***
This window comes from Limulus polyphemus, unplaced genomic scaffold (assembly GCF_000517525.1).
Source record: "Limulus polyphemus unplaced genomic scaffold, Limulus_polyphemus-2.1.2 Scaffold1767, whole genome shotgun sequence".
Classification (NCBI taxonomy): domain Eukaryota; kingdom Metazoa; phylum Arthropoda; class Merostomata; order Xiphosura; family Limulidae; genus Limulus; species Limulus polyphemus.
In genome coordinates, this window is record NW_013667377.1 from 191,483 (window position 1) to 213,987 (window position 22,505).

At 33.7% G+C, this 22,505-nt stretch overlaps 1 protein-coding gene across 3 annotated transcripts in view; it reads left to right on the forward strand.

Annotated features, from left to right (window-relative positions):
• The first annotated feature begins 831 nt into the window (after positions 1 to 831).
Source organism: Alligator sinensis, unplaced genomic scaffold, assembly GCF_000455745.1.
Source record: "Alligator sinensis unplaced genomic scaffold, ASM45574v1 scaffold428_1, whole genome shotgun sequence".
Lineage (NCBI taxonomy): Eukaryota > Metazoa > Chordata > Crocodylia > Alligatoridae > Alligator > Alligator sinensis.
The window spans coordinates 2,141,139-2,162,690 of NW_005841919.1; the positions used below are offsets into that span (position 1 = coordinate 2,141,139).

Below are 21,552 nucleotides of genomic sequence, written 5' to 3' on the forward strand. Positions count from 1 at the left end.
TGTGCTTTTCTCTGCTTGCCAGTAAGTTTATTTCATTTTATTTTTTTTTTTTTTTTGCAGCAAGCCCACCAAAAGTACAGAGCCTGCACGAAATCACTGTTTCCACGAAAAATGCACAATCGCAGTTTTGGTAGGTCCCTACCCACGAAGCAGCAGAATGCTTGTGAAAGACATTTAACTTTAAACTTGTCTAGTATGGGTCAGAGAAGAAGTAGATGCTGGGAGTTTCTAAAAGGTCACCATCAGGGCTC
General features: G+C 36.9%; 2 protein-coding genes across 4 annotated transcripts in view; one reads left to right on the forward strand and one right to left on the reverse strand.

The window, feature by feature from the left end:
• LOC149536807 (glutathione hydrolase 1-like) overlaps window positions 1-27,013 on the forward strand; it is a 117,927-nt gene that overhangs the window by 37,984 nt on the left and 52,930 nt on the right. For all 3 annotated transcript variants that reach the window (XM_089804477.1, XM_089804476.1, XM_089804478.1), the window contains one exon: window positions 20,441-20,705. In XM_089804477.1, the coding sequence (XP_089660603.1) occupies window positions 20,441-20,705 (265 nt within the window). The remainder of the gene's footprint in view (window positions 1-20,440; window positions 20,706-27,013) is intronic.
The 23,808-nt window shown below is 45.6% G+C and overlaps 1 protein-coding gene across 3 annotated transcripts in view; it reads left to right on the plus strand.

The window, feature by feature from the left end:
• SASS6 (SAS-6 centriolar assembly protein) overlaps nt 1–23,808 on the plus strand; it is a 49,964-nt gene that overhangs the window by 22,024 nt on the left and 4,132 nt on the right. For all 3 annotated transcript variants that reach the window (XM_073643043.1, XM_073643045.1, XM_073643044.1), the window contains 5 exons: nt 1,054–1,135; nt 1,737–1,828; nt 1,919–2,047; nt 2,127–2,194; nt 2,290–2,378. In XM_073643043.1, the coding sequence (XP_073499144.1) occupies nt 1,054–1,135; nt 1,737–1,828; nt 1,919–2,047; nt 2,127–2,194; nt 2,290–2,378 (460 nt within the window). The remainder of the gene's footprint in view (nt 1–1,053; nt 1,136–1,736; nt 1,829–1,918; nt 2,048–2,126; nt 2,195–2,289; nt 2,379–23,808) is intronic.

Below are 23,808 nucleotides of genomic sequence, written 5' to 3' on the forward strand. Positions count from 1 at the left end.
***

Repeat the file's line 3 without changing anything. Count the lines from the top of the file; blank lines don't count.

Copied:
Classification (NCBI taxonomy): domain Eukaryota; kingdom Metazoa; phylum Arthropoda; class Merostomata; order Xiphosura; family Limulidae; genus Limulus; species Limulus polyphemus.